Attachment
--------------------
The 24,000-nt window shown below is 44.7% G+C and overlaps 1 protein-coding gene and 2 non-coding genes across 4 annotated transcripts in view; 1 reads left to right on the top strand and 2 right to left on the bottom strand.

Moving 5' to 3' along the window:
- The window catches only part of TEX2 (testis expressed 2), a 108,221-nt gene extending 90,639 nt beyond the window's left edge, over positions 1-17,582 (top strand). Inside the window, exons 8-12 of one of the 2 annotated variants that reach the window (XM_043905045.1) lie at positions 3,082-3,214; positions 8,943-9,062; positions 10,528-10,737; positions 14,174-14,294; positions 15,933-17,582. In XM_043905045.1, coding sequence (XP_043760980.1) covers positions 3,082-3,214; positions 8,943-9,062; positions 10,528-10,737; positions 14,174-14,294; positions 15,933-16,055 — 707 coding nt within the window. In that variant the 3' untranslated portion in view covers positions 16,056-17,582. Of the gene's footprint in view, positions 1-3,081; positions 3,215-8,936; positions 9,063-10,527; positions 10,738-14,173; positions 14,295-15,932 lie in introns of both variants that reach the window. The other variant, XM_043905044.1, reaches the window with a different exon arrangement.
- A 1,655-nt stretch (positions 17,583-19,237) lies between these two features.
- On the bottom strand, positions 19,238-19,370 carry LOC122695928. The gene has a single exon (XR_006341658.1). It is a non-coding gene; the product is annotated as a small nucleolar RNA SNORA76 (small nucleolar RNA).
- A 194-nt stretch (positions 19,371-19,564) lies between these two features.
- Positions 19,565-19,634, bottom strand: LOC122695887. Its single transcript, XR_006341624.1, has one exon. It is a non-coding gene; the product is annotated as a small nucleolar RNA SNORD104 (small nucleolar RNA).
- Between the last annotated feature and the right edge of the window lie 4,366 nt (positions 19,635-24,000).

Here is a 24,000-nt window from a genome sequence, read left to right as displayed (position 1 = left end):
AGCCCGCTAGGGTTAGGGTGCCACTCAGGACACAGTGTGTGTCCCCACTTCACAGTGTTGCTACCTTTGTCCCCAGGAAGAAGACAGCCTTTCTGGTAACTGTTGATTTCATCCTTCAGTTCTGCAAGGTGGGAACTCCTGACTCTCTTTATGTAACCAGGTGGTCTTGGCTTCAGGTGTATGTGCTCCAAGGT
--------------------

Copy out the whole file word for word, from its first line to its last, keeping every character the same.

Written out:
The 24,000-nt window shown below is 44.7% G+C and overlaps 1 protein-coding gene and 2 non-coding genes across 4 annotated transcripts in view; 1 reads left to right on the top strand and 2 right to left on the bottom strand.

Moving 5' to 3' along the window:
- The window catches only part of TEX2 (testis expressed 2), a 108,221-nt gene extending 90,639 nt beyond the window's left edge, over positions 1-17,582 (top strand). Inside the window, exons 8-12 of one of the 2 annotated variants that reach the window (XM_043905045.1) lie at positions 3,082-3,214; positions 8,943-9,062; positions 10,528-10,737; positions 14,174-14,294; positions 15,933-17,582. In XM_043905045.1, coding sequence (XP_043760980.1) covers positions 3,082-3,214; positions 8,943-9,062; positions 10,528-10,737; positions 14,174-14,294; positions 15,933-16,055 — 707 coding nt within the window. In that variant the 3' untranslated portion in view covers positions 16,056-17,582. Of the gene's footprint in view, positions 1-3,081; positions 3,215-8,936; positions 9,063-10,527; positions 10,738-14,173; positions 14,295-15,932 lie in introns of both variants that reach the window. The other variant, XM_043905044.1, reaches the window with a different exon arrangement.
- A 1,655-nt stretch (positions 17,583-19,237) lies between these two features.
- On the bottom strand, positions 19,238-19,370 carry LOC122695928. The gene has a single exon (XR_006341658.1). It is a non-coding gene; the product is annotated as a small nucleolar RNA SNORA76 (small nucleolar RNA).
- A 194-nt stretch (positions 19,371-19,564) lies between these two features.
- Positions 19,565-19,634, bottom strand: LOC122695887. Its single transcript, XR_006341624.1, has one exon. It is a non-coding gene; the product is annotated as a small nucleolar RNA SNORD104 (small nucleolar RNA).
- Between the last annotated feature and the right edge of the window lie 4,366 nt (positions 19,635-24,000).

Here is a 24,000-nt window from a genome sequence, read left to right as displayed (position 1 = left end):
AGCCCGCTAGGGTTAGGGTGCCACTCAGGACACAGTGTGTGTCCCCACTTCACAGTGTTGCTACCTTTGTCCCCAGGAAGAAGACAGCCTTTCTGGTAACTGTTGATTTCATCCTTCAGTTCTGCAAGGTGGGAACTCCTGACTCTCTTTATGTAACCAGGTGGTCTTGGCTTCAGGTGTATGTGCTCCAAGGT